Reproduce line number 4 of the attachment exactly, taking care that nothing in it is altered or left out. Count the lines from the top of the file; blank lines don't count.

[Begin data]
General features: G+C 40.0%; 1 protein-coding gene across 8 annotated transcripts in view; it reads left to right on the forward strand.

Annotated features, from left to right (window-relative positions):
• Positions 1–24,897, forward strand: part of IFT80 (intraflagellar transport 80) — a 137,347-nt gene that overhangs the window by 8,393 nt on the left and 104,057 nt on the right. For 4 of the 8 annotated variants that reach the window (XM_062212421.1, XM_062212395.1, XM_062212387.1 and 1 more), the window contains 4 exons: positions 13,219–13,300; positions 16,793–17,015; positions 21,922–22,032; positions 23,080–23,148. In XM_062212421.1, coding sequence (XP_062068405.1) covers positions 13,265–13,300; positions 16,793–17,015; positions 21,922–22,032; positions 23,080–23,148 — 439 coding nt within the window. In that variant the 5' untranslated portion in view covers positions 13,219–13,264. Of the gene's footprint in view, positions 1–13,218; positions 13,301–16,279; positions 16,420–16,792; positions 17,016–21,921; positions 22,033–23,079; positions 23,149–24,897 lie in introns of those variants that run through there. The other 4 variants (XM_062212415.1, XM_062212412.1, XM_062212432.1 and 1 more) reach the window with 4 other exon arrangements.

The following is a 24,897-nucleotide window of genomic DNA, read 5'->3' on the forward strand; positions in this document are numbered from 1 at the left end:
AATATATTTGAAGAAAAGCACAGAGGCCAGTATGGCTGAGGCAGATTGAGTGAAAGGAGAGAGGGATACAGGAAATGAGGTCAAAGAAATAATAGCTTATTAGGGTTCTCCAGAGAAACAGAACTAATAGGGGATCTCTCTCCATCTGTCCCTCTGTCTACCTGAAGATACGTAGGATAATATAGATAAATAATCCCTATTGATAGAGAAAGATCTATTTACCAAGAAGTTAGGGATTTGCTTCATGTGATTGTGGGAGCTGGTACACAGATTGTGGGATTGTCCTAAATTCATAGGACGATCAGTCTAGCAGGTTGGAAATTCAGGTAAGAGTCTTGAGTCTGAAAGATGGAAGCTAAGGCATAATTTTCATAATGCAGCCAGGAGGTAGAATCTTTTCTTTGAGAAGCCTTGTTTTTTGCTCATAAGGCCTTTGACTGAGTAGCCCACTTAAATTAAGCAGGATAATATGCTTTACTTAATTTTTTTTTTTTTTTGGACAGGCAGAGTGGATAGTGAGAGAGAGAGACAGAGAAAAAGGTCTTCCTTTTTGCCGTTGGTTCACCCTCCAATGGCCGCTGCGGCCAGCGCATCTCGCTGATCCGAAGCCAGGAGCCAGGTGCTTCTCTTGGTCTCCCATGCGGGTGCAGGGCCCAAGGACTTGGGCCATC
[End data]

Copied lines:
The following is a 24,897-nucleotide window of genomic DNA, read 5'->3' on the forward strand; positions in this document are numbered from 1 at the left end: